The key here is the development of John Wall and the dynamic interplay between Marcin Gortat and Nene down low. Make no mistake this is a solid squad when healthy, and if that can hold true then whenever Beal returns they will be gearing up for a playoff run that leaves us talking about how they pushed their higher-seeded opponent harder than anybody thought they could in November.
Wall scored 31 points on 10-of-18 shooting (0-for-2 3PTs, 11-of-12 FTs) with six rebounds, nine assists and three steals in last night’s win over the Lakers, and don’t look now but he’s the No. 9/13 fantasy play (8/9 cat) on the season. Gortat went for 15 and eight with a steal and block and he’s surprising as a top 50-60 play.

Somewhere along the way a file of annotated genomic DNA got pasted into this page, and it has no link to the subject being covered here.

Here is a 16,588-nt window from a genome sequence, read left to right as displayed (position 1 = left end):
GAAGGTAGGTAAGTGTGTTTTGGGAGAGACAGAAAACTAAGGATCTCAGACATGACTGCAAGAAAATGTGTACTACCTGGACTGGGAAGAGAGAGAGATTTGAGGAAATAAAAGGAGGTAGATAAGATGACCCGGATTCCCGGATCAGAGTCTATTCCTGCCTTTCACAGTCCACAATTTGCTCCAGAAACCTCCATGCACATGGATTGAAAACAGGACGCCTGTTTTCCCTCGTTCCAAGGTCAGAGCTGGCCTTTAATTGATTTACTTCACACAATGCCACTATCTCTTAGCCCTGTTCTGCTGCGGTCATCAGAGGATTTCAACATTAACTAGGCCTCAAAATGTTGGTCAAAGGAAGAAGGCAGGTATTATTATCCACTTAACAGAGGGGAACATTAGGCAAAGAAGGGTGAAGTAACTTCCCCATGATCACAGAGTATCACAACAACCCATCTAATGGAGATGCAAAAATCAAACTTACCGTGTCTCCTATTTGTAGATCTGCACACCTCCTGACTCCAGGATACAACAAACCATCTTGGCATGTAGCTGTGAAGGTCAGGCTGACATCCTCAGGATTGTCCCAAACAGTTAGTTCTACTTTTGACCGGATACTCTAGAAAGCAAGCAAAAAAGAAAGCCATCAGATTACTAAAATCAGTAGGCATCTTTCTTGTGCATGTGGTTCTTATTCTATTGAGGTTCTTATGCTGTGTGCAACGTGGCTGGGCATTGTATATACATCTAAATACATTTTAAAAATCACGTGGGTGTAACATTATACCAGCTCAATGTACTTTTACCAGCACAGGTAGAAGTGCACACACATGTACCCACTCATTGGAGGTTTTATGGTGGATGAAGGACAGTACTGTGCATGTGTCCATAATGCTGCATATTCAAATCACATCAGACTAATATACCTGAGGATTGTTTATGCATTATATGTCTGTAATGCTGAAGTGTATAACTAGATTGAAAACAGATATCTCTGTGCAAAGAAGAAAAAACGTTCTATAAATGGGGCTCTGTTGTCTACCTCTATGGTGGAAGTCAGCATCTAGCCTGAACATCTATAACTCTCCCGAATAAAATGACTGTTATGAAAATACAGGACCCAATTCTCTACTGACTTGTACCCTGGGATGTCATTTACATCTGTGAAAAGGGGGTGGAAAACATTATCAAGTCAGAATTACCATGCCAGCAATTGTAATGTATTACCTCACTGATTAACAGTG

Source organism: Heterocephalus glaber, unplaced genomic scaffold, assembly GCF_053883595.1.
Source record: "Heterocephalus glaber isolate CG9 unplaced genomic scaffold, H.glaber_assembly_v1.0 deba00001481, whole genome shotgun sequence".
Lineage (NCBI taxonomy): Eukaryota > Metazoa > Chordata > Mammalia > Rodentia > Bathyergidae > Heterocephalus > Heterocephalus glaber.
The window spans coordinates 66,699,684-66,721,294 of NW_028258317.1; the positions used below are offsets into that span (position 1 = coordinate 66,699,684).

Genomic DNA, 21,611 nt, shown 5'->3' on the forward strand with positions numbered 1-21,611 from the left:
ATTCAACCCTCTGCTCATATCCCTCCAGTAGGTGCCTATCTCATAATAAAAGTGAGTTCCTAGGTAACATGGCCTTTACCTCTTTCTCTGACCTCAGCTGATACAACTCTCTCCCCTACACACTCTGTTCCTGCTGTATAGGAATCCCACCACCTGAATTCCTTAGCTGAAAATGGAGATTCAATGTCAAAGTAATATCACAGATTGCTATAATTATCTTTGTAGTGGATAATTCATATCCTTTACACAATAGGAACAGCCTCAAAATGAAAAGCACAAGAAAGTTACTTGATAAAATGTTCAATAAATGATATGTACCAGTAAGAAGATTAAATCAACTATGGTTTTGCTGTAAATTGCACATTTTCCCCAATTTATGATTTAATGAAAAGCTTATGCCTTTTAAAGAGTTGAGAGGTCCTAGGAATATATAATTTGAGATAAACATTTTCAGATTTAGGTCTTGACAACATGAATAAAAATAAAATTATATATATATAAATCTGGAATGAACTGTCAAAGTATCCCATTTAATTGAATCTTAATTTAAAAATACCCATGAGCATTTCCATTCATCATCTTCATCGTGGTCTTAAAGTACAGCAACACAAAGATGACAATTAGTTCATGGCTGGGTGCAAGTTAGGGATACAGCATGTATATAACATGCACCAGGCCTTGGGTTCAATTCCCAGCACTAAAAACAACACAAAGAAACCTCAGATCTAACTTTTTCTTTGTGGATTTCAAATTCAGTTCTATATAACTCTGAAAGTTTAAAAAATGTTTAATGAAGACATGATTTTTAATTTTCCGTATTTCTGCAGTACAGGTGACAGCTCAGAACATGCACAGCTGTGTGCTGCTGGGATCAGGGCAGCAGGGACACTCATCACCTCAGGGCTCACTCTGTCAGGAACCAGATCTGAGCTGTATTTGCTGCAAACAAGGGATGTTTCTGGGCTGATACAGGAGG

While Nene (30 points, two boards, five assists, two steals) should be in most lineups whenever he’s healthy his name value is a little high right now. He’s still just a top-80 value on the year and we all know about his injury risk, so now’s a good time to swap him out for a similar value with less durability issues if you can.
Unlike their neighbors in New York, the Nets have a real chance to turn things around and they took the first step with a 102-100 win in Toronto last night.
Joe Johnson scored 21 points on 7-of-18 shooting (including three treys) with six rebounds and four assists, and that’s where he needs to be in order to provide serviceable fantasy value as he’s a drag on percentages and provides little to nothing on defense. The good news is that he’s shooting 44.3 percent this season with just 1.0 turnovers per game, making him a mid-to-late round value so far this year, but I can’t see him shooting that well or keeping up his current production as teammates get healthy.